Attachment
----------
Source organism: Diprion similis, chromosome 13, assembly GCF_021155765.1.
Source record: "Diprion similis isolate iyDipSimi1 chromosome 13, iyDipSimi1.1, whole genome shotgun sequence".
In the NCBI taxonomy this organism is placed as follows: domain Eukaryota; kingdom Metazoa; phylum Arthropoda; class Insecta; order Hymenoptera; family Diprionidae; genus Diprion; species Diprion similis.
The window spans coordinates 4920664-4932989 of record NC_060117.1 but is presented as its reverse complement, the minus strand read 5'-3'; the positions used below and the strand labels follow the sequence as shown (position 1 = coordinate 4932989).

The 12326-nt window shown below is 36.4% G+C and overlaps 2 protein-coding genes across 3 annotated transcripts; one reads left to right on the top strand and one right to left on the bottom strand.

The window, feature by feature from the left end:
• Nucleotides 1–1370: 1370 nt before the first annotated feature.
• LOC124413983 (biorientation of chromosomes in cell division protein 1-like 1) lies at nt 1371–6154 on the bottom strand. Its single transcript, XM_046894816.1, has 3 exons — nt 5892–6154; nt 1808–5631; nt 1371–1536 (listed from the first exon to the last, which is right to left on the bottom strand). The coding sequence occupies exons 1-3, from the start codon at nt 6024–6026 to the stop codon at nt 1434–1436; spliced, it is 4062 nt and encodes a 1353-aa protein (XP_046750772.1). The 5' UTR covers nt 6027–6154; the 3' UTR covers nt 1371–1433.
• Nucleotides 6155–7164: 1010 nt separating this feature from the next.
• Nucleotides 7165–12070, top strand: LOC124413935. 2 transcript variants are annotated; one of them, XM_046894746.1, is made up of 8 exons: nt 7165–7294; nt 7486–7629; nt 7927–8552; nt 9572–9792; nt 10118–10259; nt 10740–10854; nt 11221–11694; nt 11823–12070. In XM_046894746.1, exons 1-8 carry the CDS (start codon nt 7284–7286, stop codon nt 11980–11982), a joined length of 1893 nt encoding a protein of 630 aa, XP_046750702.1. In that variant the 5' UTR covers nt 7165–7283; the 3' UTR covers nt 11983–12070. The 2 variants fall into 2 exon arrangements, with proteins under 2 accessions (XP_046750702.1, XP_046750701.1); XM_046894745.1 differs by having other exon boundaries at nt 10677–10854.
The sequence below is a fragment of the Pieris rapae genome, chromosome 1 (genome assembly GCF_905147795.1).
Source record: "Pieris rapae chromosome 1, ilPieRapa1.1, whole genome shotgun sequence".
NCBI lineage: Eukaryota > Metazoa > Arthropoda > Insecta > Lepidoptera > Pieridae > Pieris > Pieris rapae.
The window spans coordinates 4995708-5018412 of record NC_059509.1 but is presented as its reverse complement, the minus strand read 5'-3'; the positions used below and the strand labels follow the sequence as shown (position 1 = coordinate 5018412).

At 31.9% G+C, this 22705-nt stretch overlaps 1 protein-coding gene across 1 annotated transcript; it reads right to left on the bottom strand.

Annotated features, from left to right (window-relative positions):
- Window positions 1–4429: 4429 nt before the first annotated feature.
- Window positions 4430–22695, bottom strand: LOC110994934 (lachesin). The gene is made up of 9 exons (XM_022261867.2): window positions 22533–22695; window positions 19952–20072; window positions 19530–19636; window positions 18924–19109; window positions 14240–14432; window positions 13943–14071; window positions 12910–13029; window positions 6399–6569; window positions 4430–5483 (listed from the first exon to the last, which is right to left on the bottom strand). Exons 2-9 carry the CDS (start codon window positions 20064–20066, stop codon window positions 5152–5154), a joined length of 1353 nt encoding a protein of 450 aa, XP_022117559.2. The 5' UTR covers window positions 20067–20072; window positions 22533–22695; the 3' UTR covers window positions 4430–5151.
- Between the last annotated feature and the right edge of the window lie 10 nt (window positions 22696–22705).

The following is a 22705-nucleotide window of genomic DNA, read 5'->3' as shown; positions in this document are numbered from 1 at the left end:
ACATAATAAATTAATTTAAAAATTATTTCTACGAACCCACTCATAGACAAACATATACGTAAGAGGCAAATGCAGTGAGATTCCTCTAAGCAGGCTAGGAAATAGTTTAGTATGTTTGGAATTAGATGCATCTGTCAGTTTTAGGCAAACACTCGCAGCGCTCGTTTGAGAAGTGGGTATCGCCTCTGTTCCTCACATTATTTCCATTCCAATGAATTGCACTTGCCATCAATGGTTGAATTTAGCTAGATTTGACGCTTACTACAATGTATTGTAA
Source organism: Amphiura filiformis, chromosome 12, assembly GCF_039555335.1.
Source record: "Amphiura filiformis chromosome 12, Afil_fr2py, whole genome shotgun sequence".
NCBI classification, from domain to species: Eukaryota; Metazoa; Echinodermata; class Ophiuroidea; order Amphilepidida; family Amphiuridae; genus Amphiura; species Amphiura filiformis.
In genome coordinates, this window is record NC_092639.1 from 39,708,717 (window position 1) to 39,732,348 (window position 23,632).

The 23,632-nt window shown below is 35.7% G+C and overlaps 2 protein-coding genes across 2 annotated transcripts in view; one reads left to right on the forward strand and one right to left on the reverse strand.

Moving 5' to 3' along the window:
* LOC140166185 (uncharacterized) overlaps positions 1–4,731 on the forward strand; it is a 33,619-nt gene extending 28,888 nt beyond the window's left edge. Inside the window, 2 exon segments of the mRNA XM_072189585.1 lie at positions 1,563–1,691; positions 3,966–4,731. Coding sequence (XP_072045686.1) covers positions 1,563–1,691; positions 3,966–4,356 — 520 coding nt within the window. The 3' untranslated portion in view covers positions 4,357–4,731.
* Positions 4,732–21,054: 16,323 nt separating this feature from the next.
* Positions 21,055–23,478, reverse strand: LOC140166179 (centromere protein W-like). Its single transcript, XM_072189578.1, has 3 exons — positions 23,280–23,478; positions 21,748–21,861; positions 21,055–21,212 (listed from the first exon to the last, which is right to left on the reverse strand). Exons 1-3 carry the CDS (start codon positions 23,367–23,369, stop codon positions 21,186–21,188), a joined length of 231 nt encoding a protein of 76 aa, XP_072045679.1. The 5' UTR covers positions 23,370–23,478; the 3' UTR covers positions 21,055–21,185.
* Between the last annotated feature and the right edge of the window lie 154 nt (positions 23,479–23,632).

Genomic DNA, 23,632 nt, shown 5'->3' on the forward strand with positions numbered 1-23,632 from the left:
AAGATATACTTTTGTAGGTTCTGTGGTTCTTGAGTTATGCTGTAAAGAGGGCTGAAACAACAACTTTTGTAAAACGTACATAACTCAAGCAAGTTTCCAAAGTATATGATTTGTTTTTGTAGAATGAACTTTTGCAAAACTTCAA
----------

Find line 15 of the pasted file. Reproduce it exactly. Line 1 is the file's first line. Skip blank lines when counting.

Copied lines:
At 31.9% G+C, this 22705-nt stretch overlaps 1 protein-coding gene across 1 annotated transcript; it reads right to left on the bottom strand.